3 x Surprising Innovations from Finland 

Forest microbes in clothing, quick and easy textile patches, and made-to-measure pressure garments for camels. These innovations are worth checking out.

Ruskovilla’s Metsä Garments with Reconnecting Nature™ Microbe Extract  

Ruskovilla MetsäPHOTO Ruskovilla

It’s not quite ants in your pants, but with Ruskovilla’s new Metsä products you’ll be touched by nature – literally. (Metsä = Forest in Finnish) 

Ruskovilla, a Finnish family business, is the first in the world to launch underwear and accessories containing natural microbes found in forests. Ruskovilla is known for its high-quality undergarments, and now its organic silk wool Metsä products have been enhanced with Reconnecting Nature® forest extract, developed in Finland.  

The product meets the needs of those who are concerned about the excessive sterility of the Western lifestyle. The ADELE research project, a collaboration between Finnish and international universities, has been able to demonstrate that exposure to rich biodiversity is connected to lower levels of autoimmune diseases such as allergy and asthma. The company behind the extract is Uute Scientific, which is partly owned by the University of Helsinki. 

According to Uute Scientific, the effectiveness of microbial exposure in undergarments is based on the prolonged contact of the fabric with the skin during the day. Products are available for babies, children, and adults. 

FabPatch™ – Easy and Sustainable Rub-on Repair Patch for Textiles 

PHOTO Oikiat Design

The FabPatch™ repair patch is the result of years of development by Finnish mothers. It is an innovation that repairs broken garments easily, quickly, and beautifully.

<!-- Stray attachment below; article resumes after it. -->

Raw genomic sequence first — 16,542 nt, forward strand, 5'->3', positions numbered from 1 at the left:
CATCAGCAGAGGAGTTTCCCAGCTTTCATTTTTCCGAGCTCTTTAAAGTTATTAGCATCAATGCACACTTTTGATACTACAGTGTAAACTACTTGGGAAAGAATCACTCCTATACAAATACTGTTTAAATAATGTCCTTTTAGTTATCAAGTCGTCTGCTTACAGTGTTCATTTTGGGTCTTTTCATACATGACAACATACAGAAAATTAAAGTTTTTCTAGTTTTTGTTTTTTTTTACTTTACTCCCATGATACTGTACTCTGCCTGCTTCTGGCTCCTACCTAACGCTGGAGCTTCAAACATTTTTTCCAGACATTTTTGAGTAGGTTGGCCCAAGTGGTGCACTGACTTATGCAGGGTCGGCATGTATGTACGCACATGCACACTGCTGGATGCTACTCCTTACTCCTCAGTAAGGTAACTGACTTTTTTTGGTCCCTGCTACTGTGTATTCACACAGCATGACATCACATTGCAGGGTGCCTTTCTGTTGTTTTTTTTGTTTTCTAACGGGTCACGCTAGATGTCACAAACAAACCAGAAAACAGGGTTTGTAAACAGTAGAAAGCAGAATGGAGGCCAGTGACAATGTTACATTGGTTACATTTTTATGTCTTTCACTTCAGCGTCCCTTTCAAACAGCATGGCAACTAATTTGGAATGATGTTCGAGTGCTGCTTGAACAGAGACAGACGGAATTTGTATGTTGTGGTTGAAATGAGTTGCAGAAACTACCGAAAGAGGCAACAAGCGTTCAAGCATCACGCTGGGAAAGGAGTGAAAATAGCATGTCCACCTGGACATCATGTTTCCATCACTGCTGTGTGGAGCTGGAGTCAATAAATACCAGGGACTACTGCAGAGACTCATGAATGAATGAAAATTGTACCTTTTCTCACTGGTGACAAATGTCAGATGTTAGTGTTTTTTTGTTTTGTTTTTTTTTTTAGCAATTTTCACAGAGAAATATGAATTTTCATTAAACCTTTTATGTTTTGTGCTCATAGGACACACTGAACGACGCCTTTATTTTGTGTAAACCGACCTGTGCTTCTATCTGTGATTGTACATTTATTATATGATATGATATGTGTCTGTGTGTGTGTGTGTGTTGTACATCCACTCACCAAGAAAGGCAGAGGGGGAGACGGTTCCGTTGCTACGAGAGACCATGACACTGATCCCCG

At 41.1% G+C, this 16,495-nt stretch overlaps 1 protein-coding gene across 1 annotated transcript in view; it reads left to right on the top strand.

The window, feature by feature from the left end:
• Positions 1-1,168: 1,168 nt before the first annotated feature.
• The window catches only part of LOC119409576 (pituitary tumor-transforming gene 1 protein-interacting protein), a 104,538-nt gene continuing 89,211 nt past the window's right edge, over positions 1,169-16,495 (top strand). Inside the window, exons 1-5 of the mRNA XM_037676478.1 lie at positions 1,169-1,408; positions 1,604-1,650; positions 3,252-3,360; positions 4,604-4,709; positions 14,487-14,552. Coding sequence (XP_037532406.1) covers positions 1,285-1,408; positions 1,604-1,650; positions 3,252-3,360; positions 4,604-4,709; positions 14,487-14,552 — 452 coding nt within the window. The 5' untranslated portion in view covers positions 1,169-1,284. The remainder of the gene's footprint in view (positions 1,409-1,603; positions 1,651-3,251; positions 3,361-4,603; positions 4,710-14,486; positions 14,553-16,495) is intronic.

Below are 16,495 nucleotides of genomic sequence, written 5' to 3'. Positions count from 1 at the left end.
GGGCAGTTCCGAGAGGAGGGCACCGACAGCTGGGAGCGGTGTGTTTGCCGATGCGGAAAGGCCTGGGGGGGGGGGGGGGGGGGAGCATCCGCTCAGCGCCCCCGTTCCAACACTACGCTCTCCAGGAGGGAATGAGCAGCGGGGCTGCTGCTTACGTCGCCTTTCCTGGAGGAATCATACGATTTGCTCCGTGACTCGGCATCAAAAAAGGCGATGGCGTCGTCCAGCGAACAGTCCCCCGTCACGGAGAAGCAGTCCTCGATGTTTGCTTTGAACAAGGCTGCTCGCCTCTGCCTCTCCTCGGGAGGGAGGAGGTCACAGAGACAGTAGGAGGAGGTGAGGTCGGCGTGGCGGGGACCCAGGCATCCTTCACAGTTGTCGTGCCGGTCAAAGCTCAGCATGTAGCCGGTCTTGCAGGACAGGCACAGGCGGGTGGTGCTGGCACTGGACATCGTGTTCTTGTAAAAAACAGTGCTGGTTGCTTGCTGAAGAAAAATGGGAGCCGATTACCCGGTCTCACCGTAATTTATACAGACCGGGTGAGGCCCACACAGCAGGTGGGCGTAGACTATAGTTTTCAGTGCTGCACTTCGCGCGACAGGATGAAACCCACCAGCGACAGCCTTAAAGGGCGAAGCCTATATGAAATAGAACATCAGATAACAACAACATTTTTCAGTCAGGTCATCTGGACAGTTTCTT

The durable repair patch attaches to textiles by rubbing – the adhesive does not need heat activation. It can be used to quickly repair any type of textile products or to cover up stubborn stains.  

There are several different types of repair patches: patterns by Finnish designers as well as more understated options. 

”In addition, we produce custom-made textile repair products for companies in brand cooperation. The materials and patterns are in line with their brand,” says Jetta Liukkonen, CEO of Oikiat Design, the company that developed the patch. 

These brand patches have been made for down jackets, sportswear, and merino wool sweaters, for example. Negotiations are also underway with international brands and distributors. 

The demand for textile patches has grown strongly in various industries as circular economy thinking has been gaining momentum. On the Finnish market, the company has sold half a million FabPatches in two and a half years of operation. 

Lymed Pressure Garments –Improving Quality of Life for Humans and Other Mammals 

PHOTO Lymed

Lymed’s mission has always been clear: to improve quality of life for people and animals. Under that mission, it has been a natural choice to develop pressure garments for burn patients, chronic pain management and even desert racing camels. 

Teija Toikka founded the company in Tampere in 1993. She realised there was a demand for high-quality, made-to-measure pressure garments in post-operative care and occupational therapy, among other uses.  

Over the years, Lymed has created its own patterning system and developed its own materials, which have already been completely updated four times through innovation. Half of the company’s turnover comes from exports, which have grown steadily even though the sales process is slow. The process mostly consists of training healthcare professionals in the use of pressure therapy products.  

”We are constantly looking for new opportunities in textiles and healthcare that will diversify our operations even further and secure our future,” says Essi Toikka, Operations Manager and co-owner of Lymed. 

Camel races in the desert are a good example of the company’s diversification. Lymed decided to develop relaxing and soothing pressure garments for camels when customers at the Arab Health exhibition in Dubai requested them. 

 ”Our mission is and will be to improve quality of life – for humans and animals.” 

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